Life Inside ‘Islamic State’: Diaries
Thursday's live page
With John Humphrys and Sarah Montague.
PapersHere is a round-up of this morning's newspaper headlines.
Today's running order
Subject to change
Business news with Simon Jack live from Hamburg, where he'll be reporting on the German elections.
Managers at successful hospitals in England are to be given contracts to improve 11 failing hospitals. The Health Secretary Jeremy Hunt explains the plans.
The US stock market hit at a record high at its close last night, after the US central bank unexpectedly said it would not be withdrawing its stimulus programme until the economy is stronger. The BBC's chief economics correspondent Hugh Pym reports.
After a slow start following the sequencing of the human genome more than 10 years ago, is big data computing at last unlocking the power of genetics for medical science? The Today programme's science correspondent Tom Feilden reports.
Business with Simon Jack live in Hamburg.
Former home secretary Jack Straw is demanding the Government seeks answers to why the police investigation into the so-called 'plebgate' has suffered from "inordinate and unjustified delays". Mr Straw joins the Today programme's John Humphrys to discuss his complaint.
The paper review
One of the world's most successful horror writers Stephen King has admitted it's getting harder to scare people. The BBC's arts editor Will Gompertz has been talking to the author.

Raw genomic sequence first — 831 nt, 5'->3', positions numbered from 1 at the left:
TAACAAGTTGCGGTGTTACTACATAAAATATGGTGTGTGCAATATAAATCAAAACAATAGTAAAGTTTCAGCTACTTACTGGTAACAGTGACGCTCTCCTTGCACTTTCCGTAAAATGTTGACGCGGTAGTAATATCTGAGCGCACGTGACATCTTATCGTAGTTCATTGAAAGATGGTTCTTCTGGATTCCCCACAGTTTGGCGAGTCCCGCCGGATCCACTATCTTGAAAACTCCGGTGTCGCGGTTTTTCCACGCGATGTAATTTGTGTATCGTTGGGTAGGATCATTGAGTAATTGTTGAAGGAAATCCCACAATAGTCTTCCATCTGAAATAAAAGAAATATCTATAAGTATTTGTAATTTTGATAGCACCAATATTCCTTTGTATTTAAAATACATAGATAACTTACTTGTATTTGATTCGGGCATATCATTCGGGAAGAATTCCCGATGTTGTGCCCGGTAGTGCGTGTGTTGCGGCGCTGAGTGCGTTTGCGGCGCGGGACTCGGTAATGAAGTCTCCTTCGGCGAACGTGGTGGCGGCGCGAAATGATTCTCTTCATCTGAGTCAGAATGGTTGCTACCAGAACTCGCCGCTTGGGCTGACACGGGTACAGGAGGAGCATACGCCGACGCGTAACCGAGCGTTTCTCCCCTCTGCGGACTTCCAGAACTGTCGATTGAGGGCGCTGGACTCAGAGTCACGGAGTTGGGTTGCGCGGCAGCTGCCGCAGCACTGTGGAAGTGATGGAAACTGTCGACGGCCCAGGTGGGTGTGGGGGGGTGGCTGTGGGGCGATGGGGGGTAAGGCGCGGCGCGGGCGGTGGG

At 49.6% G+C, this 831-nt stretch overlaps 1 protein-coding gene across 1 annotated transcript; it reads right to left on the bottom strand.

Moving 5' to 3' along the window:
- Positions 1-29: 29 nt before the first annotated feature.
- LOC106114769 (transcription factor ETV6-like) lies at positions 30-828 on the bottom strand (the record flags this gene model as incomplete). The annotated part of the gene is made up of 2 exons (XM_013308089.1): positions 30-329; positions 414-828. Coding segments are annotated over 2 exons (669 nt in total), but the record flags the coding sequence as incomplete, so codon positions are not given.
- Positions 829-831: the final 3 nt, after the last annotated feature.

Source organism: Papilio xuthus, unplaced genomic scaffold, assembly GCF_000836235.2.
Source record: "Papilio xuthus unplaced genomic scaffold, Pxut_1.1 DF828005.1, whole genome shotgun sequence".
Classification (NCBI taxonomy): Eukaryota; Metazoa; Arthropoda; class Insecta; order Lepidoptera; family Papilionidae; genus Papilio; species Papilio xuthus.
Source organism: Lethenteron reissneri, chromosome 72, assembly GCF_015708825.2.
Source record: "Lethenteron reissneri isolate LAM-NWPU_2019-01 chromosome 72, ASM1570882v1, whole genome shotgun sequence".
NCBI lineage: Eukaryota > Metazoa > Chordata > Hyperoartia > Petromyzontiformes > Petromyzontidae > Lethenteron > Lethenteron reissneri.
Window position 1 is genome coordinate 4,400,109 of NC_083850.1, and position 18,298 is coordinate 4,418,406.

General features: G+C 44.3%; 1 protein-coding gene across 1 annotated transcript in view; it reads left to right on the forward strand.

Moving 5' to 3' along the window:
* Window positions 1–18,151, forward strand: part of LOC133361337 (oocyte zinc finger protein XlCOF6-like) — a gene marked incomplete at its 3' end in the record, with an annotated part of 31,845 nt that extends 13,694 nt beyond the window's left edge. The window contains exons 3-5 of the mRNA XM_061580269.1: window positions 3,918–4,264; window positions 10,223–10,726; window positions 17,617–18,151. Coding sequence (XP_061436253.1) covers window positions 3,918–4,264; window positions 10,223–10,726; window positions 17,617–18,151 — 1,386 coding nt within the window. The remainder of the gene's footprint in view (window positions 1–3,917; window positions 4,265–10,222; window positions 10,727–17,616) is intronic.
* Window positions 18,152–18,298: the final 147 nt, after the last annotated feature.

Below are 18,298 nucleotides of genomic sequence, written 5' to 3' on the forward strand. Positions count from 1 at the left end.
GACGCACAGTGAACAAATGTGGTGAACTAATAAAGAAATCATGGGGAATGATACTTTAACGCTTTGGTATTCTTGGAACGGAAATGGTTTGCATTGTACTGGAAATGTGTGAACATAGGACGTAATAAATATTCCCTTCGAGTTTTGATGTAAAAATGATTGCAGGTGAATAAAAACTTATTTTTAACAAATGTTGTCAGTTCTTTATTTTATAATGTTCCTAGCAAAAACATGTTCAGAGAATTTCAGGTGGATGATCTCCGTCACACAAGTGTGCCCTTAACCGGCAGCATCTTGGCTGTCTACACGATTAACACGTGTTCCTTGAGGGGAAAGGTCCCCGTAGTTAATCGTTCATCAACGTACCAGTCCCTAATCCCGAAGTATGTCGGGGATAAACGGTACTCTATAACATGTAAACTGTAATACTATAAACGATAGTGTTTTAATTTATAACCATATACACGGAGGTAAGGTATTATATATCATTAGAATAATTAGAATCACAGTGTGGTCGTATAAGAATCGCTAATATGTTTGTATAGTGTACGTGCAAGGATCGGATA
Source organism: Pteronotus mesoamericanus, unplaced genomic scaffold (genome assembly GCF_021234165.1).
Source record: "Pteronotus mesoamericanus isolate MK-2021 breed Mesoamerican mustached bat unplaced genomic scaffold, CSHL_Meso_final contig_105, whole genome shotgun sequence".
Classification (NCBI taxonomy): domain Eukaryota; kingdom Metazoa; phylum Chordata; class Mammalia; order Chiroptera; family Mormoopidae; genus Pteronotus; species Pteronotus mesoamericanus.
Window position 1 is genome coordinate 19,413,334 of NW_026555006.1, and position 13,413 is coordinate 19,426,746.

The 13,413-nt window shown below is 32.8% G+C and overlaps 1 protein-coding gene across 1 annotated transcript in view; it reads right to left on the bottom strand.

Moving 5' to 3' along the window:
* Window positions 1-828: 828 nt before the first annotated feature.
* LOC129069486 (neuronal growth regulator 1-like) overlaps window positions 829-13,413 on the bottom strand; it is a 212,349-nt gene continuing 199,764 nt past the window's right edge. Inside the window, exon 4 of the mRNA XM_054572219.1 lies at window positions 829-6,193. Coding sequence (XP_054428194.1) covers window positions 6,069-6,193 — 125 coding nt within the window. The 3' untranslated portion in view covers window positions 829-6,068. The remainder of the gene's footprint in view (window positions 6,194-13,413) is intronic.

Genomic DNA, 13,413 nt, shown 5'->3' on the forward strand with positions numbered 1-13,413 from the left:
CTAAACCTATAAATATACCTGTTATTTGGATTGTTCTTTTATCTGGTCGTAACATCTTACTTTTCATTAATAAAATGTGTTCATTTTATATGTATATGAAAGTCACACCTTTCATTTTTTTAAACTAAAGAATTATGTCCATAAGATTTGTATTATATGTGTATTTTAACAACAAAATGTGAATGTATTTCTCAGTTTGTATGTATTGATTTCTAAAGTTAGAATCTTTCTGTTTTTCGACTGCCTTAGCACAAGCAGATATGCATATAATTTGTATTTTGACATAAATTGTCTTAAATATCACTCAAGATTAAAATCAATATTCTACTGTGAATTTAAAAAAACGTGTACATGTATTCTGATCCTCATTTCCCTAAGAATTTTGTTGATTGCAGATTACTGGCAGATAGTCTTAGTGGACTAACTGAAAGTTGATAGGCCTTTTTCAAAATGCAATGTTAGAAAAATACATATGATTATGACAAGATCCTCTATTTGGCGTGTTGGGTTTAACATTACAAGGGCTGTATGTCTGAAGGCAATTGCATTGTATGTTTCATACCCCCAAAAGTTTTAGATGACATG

Thought for the day with Bishop Tom Butler.
The Iranian authorities appear keen to open a diplomatic path with the US over the nuclear issue, by releasing Tehran political prisoners. Dr Reza Molavi, former head of Durham University's Centre for Iranian Studies, analyses the country's current sanctions.
Managers at successful hospitals in England are to be given contracts to improve 11 failing hospitals, after the organisations were criticised in a review of their 'higher than average' death rates earlier this year. Julie Bailey, founder of Cure the NHS, and Professor Chris Ham, chief executive of the Kings Fund, debate the new measures.
The Office of Fair Trading (OFT) today releases a report about charges on workplace-defined contribution pensions. Clive Maxwell, chief executive at the OFT, discusses the report with the Today Programme's Sarah Montague, .
Glasgow's Kelvingrove Art Gallery and Museum is to stage "the most comprehensive exhibition ever" devoted to Scottish artist Jack Vettriano. The artist evaluates the new show, which is the first major retrospective of his work.
After a slow start following the sequencing of the human genome more than 10 years ago, we ask if big data computing is last unlocking the power of genetics for medical science. The Today Programme's science correspondent Tom Feilden reports and Professor Janet Thornton, director of the European Bioinformatics Institute, explains the risk of 'overhyping' genetics.
Child beauty pageants may soon be banned in France, after the French senate voted through an amendment to a women’s' rights bill that called for a complete ban on the competitions. Chatal Jouanno, a french politician, and Pam Boone, founder of Pam's Pageants, debate the proposed measures.
Business news with Simon Jack
In Asia it is the annual lunar thanksgiving holiday today, and in South Korea, the holiday is celebrated with the giving and receiving of packaged cans of Spam. The BBC's Seoul correspondent Lucy Williamson reports.
Researchers from the University of East Anglia have put a scientific time frame on when the world might actually end. Andrew Rushby, research team leader at the University of East Anglia, explains the findings.